Whales produce echolocation with strange muscles and tissues around their noses. At the Loom, I write about how it all evolved. Art by Keith Kasnot/National Geographic
Bacula (penis bones) from rats and voles. Humans are rare among mammals for lacking one.
(via A Most Interesting Bone – Phenomena: The Loom)
A formula for the entire universe…
(via A Big Universe Deserves A Big Equation (Science Ink Sunday) – Phenomena: The Loom)
What a mouse looks like to its own brain.
(via Mouseunculus: How The Brain Draws A Little You – Phenomena: The Loom)
Illustration courtesy of Andreas Zembrzycki and Jamie Simon, Salk Institute for Biological Studies
A remora with a suction disk on its head, used for attaching to other fish. Fossils now shows how it evolved. See What Good Is Half A Sucker? – Phenomena: The Loom
Photo courtesy of Ralf Britz
Ticks are exquisitely sophisticated blood-extracting, pathogen-injecting tools. In the June 2013 issue of Outside Magazine, I give these little beasts their due.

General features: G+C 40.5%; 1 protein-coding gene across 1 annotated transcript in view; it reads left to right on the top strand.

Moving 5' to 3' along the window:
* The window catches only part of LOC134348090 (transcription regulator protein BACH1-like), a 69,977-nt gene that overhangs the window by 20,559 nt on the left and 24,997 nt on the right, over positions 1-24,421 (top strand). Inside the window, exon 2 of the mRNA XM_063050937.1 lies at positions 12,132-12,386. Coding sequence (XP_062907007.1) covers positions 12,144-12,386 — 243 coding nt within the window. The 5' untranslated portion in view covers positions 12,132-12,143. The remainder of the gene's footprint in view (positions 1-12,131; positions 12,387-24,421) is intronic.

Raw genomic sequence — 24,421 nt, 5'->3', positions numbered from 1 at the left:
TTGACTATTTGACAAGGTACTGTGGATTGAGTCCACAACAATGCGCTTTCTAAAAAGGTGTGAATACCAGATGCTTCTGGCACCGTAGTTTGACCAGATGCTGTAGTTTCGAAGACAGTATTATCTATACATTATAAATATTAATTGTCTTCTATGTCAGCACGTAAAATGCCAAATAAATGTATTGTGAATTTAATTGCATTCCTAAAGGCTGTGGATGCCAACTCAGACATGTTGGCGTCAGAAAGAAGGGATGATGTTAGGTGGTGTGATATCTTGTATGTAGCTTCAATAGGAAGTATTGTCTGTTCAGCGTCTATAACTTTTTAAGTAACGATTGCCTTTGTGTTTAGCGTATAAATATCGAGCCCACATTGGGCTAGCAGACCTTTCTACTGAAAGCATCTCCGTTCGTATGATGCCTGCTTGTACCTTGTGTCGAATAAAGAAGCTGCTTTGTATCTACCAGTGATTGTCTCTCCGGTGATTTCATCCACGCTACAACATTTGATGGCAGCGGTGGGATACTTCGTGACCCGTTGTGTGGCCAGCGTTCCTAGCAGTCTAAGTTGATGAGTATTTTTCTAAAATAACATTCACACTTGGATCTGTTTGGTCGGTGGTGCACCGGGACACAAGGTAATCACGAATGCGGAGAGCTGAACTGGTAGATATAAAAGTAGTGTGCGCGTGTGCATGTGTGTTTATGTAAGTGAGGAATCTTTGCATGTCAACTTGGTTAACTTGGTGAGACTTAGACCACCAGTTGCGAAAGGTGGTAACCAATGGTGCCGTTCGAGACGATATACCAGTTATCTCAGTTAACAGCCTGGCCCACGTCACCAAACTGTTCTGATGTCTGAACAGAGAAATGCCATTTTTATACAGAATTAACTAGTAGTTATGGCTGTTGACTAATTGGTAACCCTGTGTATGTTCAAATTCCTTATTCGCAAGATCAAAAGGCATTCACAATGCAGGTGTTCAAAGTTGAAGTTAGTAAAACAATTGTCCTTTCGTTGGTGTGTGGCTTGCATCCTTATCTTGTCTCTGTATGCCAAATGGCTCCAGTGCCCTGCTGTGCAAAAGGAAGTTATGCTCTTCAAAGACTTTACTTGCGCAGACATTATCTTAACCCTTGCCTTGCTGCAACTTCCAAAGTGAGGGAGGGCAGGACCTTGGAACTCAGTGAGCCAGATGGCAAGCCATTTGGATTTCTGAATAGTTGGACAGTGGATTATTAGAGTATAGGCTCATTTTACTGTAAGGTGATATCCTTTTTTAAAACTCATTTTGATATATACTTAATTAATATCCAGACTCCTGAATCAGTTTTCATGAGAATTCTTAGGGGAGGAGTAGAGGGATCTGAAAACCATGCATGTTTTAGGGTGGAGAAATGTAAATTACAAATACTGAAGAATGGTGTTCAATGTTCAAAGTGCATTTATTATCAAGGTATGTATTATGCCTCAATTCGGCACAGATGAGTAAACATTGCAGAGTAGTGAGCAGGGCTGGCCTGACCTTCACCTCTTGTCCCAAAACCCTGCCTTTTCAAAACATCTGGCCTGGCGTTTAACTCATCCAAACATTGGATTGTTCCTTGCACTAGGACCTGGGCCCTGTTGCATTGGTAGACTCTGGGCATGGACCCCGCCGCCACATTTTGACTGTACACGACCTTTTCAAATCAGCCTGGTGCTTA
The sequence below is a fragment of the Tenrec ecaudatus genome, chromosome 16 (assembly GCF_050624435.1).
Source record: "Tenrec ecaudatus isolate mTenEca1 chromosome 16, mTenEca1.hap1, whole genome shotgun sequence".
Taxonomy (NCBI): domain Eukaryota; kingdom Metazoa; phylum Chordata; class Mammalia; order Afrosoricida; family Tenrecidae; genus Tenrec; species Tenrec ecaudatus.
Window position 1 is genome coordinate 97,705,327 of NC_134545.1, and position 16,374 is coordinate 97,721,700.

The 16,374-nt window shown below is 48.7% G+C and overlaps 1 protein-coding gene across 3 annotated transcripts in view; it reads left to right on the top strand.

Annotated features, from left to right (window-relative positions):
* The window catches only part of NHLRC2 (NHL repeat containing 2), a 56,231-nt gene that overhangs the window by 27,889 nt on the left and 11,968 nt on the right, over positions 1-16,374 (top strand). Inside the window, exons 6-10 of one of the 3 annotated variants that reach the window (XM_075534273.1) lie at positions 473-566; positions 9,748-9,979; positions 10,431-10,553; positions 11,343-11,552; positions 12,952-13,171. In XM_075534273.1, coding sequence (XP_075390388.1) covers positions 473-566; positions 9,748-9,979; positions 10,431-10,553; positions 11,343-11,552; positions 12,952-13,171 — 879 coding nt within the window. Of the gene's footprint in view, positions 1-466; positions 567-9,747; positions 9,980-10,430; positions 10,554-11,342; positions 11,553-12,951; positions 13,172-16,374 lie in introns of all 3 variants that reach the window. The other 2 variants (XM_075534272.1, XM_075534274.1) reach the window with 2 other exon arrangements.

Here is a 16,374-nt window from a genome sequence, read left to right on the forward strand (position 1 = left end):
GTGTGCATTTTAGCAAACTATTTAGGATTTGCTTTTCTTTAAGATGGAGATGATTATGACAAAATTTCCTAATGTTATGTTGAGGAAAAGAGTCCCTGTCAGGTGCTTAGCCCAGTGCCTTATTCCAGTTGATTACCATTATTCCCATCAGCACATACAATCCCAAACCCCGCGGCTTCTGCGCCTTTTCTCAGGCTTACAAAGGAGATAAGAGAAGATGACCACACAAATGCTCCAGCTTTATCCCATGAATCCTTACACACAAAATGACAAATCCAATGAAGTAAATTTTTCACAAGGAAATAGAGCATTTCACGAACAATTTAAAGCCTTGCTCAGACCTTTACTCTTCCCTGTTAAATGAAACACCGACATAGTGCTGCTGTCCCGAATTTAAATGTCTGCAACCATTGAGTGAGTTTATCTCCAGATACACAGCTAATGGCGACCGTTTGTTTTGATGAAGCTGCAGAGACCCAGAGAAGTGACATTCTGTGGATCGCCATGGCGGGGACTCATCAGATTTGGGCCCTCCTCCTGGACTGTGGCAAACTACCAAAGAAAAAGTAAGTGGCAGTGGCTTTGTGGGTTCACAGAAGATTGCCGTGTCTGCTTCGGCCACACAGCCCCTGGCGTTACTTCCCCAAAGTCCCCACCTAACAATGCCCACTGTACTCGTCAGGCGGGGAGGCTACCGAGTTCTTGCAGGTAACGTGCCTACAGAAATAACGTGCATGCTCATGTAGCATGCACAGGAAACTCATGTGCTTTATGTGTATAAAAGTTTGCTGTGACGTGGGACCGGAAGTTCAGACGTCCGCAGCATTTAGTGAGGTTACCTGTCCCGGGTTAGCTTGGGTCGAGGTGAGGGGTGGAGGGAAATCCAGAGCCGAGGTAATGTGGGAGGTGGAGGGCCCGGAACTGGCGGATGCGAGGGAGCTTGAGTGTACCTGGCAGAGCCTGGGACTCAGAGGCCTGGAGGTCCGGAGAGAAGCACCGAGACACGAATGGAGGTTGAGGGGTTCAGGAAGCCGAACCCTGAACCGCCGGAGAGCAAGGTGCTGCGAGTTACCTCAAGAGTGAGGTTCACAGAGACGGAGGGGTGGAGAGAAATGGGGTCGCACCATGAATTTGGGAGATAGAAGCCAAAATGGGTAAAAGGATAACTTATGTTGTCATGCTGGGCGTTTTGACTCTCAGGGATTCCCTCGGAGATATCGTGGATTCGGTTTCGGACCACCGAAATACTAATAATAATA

(The Complex and Pathogen-Laden World of Ticks | Science | OutsideOnline.com)
This Thursday, I’ll be part of a Google Hangout chat about a remarkable fish (and a close cousin to us), the coelacanth. Details here: A most amazing fish: Join our Google Hangout about coelacanths on Thursday – Phenomena: The Loom
Pulling Life Out of Thin Air (Science Ink Sunday) – Phenomena -
Jason Affourtit writes, “The encircling equation represents biologicalnitrogen fixation, which was at the core of my undergrad/graduate labwork. Working in that research lab (which was originally just part of requirements for med school!–my intended goal) totally changed my focus…So it’s an homage to that period of time, my wonderful advisor, and that lab. DNA has been central to my work life in genomics and has run through as a common theme. So to me, a G-C basepair seemed a natural symbol of that.”
You can see the rest of the Science Tattoo Emporium here and in my book, Science Ink: Tattoos of the Science Obsessed.
Here is Martha, the last passenger pigeon. She died in 1914 and is now stored at the Smithsonian. Could fragments of DNA from her cadaver—and those of other passenger pigeon—allow us to bring the species back from extinction? I look at the possibility of de-extinction in the April issue of National Geographic.
Photo by Robb Kendrick